# BlackHoles@Home

## Translations

**Español***Courtesy Bertha Cuadros-Melgar***Ελληνικά***Courtesy Bertha Cuadros-Melgar***Italiano***Courtesy Antonio Pasqua***日本語***Courtesy Yuri Ozaki***Português***Courtesy Leonardo Werneck*

## Newsletter

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## Basic Introduction

**Slides from the BlackHoles@Home APS 2019 press conference**

## Technical Introduction

When a gravitational wave
is observed, answering the question "What exactly produced this?" is crucial to advancing science.
Inferring physical properties of even the simplest observed gravitational wave source-black hole binaries-requires catalogs of
numerical relativity gravitational waveforms spanning all seven dimensions of intrinsic parameter space (i.e., mass ratio,
plus the three spin vector components of each black hole).
Due to the requirement that virtually all numerical relativity simulations of black hole binaries to date be run on supercomputers, all such catalogs *combined* sample this parameter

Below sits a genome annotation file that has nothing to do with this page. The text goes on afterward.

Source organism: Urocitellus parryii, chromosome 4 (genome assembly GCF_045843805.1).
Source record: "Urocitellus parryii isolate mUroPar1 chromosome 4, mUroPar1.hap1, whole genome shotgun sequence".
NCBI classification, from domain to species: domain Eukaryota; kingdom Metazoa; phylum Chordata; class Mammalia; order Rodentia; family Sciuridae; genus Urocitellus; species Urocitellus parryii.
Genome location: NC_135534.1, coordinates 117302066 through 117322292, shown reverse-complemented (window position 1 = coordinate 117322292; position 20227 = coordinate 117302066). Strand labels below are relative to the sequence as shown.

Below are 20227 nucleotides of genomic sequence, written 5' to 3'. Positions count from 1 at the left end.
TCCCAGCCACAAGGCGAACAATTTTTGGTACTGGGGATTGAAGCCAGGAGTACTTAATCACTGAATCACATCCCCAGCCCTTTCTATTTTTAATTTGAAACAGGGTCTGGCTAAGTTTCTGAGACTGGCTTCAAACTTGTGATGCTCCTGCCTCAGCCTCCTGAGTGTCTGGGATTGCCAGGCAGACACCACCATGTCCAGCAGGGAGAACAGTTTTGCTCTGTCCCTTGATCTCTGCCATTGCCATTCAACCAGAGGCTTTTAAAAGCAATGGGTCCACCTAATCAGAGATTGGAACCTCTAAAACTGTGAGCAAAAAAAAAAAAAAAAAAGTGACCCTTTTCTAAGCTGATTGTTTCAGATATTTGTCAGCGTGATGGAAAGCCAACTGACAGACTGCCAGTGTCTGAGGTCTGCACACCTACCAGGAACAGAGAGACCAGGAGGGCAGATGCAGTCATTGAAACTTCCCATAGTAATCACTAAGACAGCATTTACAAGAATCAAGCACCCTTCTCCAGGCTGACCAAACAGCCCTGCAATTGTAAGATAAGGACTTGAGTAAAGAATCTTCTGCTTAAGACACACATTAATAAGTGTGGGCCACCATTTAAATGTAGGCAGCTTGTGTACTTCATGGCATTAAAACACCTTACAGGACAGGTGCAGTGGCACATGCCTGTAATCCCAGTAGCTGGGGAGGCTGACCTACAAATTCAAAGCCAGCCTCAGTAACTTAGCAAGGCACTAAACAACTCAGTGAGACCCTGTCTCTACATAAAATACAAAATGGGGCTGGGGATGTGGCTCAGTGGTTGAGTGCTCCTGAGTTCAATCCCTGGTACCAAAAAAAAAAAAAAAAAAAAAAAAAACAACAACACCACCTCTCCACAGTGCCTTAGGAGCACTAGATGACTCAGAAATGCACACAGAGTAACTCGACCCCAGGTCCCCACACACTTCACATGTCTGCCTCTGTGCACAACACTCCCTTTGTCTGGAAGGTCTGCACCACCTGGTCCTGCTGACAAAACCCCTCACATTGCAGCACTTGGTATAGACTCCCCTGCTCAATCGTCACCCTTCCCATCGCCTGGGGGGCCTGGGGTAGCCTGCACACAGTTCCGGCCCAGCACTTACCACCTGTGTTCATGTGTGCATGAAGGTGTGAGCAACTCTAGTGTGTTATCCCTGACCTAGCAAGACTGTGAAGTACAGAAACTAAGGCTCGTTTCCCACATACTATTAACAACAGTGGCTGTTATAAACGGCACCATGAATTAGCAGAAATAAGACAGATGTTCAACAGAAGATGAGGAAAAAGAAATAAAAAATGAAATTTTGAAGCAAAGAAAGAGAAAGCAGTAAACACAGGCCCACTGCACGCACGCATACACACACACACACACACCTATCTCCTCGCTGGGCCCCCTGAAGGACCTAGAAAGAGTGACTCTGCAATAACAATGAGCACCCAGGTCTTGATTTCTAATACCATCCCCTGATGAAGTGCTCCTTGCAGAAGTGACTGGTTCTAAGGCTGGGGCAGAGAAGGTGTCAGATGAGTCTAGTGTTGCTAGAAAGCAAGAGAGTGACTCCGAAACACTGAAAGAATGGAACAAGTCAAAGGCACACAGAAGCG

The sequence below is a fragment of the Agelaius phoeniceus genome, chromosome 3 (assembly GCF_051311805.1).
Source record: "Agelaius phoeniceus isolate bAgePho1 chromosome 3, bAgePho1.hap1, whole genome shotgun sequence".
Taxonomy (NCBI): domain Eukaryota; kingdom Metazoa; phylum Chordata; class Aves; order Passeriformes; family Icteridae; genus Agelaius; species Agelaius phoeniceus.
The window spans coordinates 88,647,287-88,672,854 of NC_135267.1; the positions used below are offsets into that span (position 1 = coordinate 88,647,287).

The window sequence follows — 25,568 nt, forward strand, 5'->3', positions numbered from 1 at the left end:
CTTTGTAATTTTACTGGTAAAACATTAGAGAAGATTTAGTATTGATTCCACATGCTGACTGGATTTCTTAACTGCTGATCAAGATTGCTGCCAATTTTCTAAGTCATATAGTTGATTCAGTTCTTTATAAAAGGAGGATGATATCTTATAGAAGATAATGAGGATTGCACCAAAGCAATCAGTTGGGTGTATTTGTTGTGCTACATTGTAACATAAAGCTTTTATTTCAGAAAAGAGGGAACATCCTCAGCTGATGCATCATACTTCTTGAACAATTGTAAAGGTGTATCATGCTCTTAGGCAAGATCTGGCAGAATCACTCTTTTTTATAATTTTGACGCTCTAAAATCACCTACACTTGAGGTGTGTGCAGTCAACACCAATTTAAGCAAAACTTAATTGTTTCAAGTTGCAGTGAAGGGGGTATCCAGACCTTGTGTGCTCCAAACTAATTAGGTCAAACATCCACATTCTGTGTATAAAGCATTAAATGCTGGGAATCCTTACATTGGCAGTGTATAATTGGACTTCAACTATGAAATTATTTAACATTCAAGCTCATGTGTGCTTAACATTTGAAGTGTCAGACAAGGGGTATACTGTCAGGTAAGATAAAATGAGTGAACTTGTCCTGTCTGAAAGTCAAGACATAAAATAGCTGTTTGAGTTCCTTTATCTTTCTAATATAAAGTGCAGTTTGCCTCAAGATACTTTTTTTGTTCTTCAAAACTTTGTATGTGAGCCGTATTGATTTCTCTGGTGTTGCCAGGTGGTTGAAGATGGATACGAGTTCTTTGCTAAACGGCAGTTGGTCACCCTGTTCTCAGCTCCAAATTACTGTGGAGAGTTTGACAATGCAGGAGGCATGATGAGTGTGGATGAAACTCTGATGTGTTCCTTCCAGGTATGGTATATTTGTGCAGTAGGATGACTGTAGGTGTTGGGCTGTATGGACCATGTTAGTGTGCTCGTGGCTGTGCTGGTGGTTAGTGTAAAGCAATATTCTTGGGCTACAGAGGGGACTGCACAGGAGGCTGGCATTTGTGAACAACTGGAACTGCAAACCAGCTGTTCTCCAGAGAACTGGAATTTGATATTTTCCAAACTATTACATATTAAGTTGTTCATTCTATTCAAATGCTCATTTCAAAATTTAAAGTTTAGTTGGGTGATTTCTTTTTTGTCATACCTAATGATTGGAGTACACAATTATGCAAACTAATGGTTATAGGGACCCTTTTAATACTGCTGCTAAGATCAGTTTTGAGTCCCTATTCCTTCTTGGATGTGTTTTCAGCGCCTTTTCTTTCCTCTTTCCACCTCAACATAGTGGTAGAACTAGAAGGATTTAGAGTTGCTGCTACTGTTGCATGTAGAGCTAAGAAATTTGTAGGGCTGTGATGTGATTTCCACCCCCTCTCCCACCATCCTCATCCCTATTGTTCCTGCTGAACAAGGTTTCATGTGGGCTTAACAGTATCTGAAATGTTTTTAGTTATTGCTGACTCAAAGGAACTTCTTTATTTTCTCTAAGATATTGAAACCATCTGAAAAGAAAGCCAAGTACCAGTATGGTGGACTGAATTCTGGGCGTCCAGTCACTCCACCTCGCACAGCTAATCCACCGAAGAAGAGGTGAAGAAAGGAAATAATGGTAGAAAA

space to fewer than *3.2 points per dimension*.

These tiny catalogs have been sufficient for noisy gravitational wave observations to date, as the noise acts to obscure the relatively small effects of misaligned spins, but they will not be good enough moving forward.

**Colliding black holes!**

**Interactive NRPy+ Tutorial!**

**BlackHoles@Home** aims to reduce the cost in memory of numerical relativity black hole and neutron star binary simulations by ~100x,
through adoption of numerical grids that fully exploit near-symmetries in these systems. With this cost savings,
black hole binary merger simulations can be performed entirely on a *consumer-grade desktop (or laptop) computer*.

BlackHoles@Home is destined to run on the BOINC infrastructure (alongside SETI@Home), enabling anyone with a computer to contribute to construction of the largest numerical relativity gravitational wave catalogs ever produced.

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## People

**Zachariah B. Etienne** is an assistant professor of Mathematics at West Virginia University.

**Ian Ruchlin** was a postdoctoral research associate in the Mathematics Department at West Virginia University.